Support Local – Sharing is Nice; Buying is Better

Support Local

Sharing is Nice, but Buying is Better

Support without Spending Money
Support Local – it’s been big lately, for many good reasons, but there’s a danger and limitation with the current trend. You’ve seen the memes and photos on social media, like this one:

I’ve shared a few of them on Facebook through A Guide to Cardinia, and on my personal page. And they’re good, and right. It’s a great way to support small, local business without spending any money, but it’s not enough.

Save Money Now vs. Save Money Later

Support Local
Fact: supermarkets have recorded a massive increase in sales leading up to and through the Covid-19 restrictions. There are a few reasons behind this – panic buying, the restrictions themselves being the most obvious. Dig a little deeper and we find, however, the most basic reason for it is the cost of living. Now I get that – money is tight.

20 years ago the median wage was around $668/week 1; now it’s about $1257/week 2 – about 46% (ignoring the massive jump in unemployment due to Covid-19).

Over the same period, inflation ran at about 61% – which by itself negates any real wage increase 3.

Where it gets interesting is in the cost of living, not CPI (Consumer Price Index). (See this article for why).  Over the last twenty years, the cost of secondary school education has risen by over 200%, medical and hospital by almost 200%, electricity by 194%, primary/preschool by about 160% and insurance by just under 120%  4,5

What’s this got to do with buying local? Everything. With less disposable income and rising price of essentials, people are looking for the lowest possible spend on wants, and in the short-term, it’s cheaper to shop at a big chain store. I offer no judgement here; it can be very hard to balance the weekly budget, but it must be remembered that this is placing immediate personal needs over longer-term broader benefits. This is what the big chains cater to, and why they are the competitor that small business needs to compete against.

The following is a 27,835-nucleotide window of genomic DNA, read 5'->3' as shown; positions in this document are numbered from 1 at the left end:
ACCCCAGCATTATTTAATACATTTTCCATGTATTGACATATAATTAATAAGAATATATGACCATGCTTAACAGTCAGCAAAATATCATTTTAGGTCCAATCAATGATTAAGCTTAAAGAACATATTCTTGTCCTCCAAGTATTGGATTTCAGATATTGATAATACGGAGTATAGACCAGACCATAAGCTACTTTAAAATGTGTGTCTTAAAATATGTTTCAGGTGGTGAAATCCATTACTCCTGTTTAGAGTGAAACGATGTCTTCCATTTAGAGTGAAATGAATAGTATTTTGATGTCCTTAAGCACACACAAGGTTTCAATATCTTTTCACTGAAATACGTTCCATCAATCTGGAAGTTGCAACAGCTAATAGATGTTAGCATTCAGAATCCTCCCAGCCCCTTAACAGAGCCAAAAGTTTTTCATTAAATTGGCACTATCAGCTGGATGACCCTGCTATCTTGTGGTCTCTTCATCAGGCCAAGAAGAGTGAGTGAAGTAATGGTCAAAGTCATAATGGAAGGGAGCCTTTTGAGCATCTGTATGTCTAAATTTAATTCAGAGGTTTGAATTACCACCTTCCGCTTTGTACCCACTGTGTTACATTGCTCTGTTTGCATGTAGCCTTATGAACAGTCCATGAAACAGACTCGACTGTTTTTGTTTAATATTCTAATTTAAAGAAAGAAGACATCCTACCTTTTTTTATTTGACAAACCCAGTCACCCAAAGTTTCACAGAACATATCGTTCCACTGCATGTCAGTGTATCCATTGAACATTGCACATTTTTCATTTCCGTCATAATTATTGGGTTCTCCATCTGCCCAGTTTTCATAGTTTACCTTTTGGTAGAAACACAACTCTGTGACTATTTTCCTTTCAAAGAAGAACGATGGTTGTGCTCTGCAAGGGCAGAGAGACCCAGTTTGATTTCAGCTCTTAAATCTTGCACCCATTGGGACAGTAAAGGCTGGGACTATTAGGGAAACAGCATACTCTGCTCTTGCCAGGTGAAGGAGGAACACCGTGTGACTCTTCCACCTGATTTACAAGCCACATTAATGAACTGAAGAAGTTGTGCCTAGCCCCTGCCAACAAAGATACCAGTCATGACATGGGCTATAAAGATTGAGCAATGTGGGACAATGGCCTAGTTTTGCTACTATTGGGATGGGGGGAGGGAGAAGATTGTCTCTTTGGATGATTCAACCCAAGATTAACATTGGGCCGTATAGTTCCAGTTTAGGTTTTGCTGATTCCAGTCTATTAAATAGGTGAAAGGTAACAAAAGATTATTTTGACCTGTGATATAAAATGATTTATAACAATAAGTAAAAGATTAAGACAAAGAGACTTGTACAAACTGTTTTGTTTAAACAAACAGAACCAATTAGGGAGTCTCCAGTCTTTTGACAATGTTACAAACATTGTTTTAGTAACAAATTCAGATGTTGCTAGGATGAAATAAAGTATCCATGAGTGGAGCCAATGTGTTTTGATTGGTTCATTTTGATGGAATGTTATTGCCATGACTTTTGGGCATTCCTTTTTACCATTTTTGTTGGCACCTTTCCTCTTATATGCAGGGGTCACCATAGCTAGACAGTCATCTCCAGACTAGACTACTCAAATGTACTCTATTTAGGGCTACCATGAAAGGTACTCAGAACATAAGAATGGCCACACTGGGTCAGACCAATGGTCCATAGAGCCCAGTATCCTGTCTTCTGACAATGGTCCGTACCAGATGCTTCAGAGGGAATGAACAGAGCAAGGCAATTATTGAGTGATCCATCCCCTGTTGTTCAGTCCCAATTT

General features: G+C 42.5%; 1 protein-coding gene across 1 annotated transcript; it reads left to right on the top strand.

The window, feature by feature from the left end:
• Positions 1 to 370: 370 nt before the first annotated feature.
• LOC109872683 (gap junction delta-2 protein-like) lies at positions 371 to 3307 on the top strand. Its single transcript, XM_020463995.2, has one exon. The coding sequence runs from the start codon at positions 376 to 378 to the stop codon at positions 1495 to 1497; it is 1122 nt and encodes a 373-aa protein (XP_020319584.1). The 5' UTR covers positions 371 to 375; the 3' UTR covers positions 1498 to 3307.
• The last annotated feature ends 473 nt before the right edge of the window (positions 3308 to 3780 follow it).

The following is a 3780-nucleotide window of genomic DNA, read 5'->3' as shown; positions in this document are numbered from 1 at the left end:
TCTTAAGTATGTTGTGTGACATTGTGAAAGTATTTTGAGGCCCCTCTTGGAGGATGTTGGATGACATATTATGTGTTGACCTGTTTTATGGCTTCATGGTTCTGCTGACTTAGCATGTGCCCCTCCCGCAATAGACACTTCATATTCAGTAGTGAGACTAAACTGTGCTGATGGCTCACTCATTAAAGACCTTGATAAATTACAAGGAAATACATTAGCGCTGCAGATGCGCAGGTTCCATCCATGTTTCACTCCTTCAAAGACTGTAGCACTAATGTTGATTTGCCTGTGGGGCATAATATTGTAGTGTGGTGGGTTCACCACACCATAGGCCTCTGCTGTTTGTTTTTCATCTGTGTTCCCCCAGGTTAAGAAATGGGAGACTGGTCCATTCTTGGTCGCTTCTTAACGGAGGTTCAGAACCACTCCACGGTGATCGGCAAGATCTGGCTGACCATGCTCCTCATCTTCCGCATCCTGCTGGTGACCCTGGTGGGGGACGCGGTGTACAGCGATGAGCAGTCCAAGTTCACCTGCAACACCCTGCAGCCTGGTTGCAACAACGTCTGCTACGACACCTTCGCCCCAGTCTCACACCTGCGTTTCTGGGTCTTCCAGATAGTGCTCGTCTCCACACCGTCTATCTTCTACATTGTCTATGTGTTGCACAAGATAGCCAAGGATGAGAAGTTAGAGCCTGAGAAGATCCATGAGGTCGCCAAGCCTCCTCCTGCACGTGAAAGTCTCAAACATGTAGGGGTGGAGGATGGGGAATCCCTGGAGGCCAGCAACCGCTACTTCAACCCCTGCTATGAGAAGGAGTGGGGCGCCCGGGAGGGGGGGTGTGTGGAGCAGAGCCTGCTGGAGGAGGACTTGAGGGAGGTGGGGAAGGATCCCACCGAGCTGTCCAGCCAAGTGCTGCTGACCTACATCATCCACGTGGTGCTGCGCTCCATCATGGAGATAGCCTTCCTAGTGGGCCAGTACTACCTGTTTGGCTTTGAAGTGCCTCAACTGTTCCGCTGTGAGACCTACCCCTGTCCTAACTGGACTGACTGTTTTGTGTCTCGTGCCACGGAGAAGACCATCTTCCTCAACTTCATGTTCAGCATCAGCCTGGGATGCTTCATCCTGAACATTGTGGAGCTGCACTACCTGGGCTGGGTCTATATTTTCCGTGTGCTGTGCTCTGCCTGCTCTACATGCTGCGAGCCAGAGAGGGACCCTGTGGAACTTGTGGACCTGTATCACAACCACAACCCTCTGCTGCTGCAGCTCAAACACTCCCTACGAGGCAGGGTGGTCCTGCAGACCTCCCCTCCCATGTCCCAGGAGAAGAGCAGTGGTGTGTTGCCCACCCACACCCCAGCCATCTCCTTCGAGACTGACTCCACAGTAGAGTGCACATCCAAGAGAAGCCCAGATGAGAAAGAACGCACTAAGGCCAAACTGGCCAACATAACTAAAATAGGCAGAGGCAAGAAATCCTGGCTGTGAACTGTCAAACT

Why Support Local?

So why is buying from a small business better in the longer-term? 

  1. Buying local promotes agriculture: We are – despite the massive growth through central Cardinia – an agricultural area, and agriculture is one of the major foundations of our economy. 
  2. You will keep money in the local economy. Research shows that for every $100 spent in a locally owned business roughly $75 is likely to stay within the community versus less than $50 when spent with a major chain.
  3. Buying local creates employment and keeps people employed. Roughly 50% of Australia’s employment comes through small business. Over the last few months, the number of jobs advertised has dropped significantly, and of the five areas that A Guide to Cardinia Employment Opportunities covers, Cardinia has had the most noticeable drop in advertisements.
  4. It’s better for the environment. Buying locally reduces the environmental impact of your purchase, and this is particularly true of food. Buying produce grown locally has a dramatically different environmental impact than something imported from, say,  Queensland, or internationally. Sustainable Table have created a very handy list of steps to sustainability when it comes to buying food, that comes with this brilliant pyramid image.

    Support Local - Food Miles Pyramid
    5. Better for the environment Image via Sustainable Table
  5. Local businesses create character & prosperity: With the increasing urbanisation of Cardinia Shire, there are many noting with dismay the loss of character in our towns. The unique character of our communities is defined in no small part by the presence of local businesses. Studies have shown satisfaction with where you live actually increases with the distinctiveness of your community (not to mention the value of your home and property).  Plus, having unique businesses will enhance tourism in the region (and tourism is a growing draw-card in Cardinia).
  6. Local business owners support the community: local businesses have far more invested in shaping their community, are less likely to leave, and are more committed to the community’s welfare and future.

So, what’s the point? It’s great to share and like on social media, but we have to start putting our money where our mouse is. This does not have to be a 100% “I’m never shopping at a chain store again”. It can be a gradual change. Just one thing a week: for example, start with your meat or fish or vegetables – switch out the supermarket for the (healthier, fresher) options of your local butcher, fishmonger or grocer. Or, don’t buy that birthday card from the chain store – go get a hand-made card from one of our local craft makers. 

Our shopping habits need to change – we are only part of the problem, but we are entirely the solution.

You could start here: Shop Local. Shop Cardinia

References:

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